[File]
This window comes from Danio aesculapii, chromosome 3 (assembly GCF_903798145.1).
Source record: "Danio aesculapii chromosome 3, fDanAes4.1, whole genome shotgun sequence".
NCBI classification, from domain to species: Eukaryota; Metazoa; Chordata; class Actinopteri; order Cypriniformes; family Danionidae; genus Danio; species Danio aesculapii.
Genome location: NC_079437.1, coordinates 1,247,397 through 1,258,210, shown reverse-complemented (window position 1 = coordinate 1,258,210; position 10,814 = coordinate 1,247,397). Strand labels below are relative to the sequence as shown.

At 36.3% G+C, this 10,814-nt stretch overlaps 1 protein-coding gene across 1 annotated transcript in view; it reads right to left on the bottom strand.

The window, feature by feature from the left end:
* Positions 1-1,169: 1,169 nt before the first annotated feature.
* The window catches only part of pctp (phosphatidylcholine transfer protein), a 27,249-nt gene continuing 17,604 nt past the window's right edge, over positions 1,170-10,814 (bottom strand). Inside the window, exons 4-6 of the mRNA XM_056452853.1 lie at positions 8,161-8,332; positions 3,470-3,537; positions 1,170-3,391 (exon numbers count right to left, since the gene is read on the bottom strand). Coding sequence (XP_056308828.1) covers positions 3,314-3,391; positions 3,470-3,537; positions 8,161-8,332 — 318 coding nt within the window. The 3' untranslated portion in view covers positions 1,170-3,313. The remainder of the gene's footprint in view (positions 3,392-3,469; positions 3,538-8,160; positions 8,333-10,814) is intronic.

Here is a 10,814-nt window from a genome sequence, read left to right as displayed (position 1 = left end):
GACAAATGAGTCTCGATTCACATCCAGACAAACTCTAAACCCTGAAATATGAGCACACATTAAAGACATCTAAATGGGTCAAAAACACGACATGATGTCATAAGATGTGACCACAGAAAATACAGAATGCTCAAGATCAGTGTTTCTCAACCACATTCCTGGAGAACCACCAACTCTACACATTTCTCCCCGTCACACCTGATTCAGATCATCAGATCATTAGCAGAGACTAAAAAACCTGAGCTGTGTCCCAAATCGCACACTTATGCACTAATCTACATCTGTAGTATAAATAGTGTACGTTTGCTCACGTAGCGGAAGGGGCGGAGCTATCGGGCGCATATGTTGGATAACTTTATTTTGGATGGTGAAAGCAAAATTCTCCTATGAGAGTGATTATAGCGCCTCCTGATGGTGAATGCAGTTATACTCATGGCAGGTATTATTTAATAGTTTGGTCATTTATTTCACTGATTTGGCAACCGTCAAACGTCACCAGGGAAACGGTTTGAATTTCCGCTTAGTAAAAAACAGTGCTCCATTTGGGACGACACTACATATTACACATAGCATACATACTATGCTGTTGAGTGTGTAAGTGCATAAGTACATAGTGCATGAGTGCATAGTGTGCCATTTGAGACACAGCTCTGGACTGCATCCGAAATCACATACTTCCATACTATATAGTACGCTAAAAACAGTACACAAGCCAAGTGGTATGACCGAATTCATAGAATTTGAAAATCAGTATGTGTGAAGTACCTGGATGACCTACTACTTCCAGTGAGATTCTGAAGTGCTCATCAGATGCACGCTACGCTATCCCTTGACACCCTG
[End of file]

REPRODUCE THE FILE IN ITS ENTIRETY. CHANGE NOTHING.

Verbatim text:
This window comes from Danio aesculapii, chromosome 3 (assembly GCF_903798145.1).
Source record: "Danio aesculapii chromosome 3, fDanAes4.1, whole genome shotgun sequence".
NCBI classification, from domain to species: Eukaryota; Metazoa; Chordata; class Actinopteri; order Cypriniformes; family Danionidae; genus Danio; species Danio aesculapii.
Genome location: NC_079437.1, coordinates 1,247,397 through 1,258,210, shown reverse-complemented (window position 1 = coordinate 1,258,210; position 10,814 = coordinate 1,247,397). Strand labels below are relative to the sequence as shown.

At 36.3% G+C, this 10,814-nt stretch overlaps 1 protein-coding gene across 1 annotated transcript in view; it reads right to left on the bottom strand.

The window, feature by feature from the left end:
* Positions 1-1,169: 1,169 nt before the first annotated feature.
* The window catches only part of pctp (phosphatidylcholine transfer protein), a 27,249-nt gene continuing 17,604 nt past the window's right edge, over positions 1,170-10,814 (bottom strand). Inside the window, exons 4-6 of the mRNA XM_056452853.1 lie at positions 8,161-8,332; positions 3,470-3,537; positions 1,170-3,391 (exon numbers count right to left, since the gene is read on the bottom strand). Coding sequence (XP_056308828.1) covers positions 3,314-3,391; positions 3,470-3,537; positions 8,161-8,332 — 318 coding nt within the window. The 3' untranslated portion in view covers positions 1,170-3,313. The remainder of the gene's footprint in view (positions 3,392-3,469; positions 3,538-8,160; positions 8,333-10,814) is intronic.

Here is a 10,814-nt window from a genome sequence, read left to right as displayed (position 1 = left end):
GACAAATGAGTCTCGATTCACATCCAGACAAACTCTAAACCCTGAAATATGAGCACACATTAAAGACATCTAAATGGGTCAAAAACACGACATGATGTCATAAGATGTGACCACAGAAAATACAGAATGCTCAAGATCAGTGTTTCTCAACCACATTCCTGGAGAACCACCAACTCTACACATTTCTCCCCGTCACACCTGATTCAGATCATCAGATCATTAGCAGAGACTAAAAAACCTGAGCTGTGTCCCAAATCGCACACTTATGCACTAATCTACATCTGTAGTATAAATAGTGTACGTTTGCTCACGTAGCGGAAGGGGCGGAGCTATCGGGCGCATATGTTGGATAACTTTATTTTGGATGGTGAAAGCAAAATTCTCCTATGAGAGTGATTATAGCGCCTCCTGATGGTGAATGCAGTTATACTCATGGCAGGTATTATTTAATAGTTTGGTCATTTATTTCACTGATTTGGCAACCGTCAAACGTCACCAGGGAAACGGTTTGAATTTCCGCTTAGTAAAAAACAGTGCTCCATTTGGGACGACACTACATATTACACATAGCATACATACTATGCTGTTGAGTGTGTAAGTGCATAAGTACATAGTGCATGAGTGCATAGTGTGCCATTTGAGACACAGCTCTGGACTGCATCCGAAATCACATACTTCCATACTATATAGTACGCTAAAAACAGTACACAAGCCAAGTGGTATGACCGAATTCATAGAATTTGAAAATCAGTATGTGTGAAGTACCTGGATGACCTACTACTTCCAGTGAGATTCTGAAGTGCTCATCAGATGCACGCTACGCTATCCCTTGACACCCTG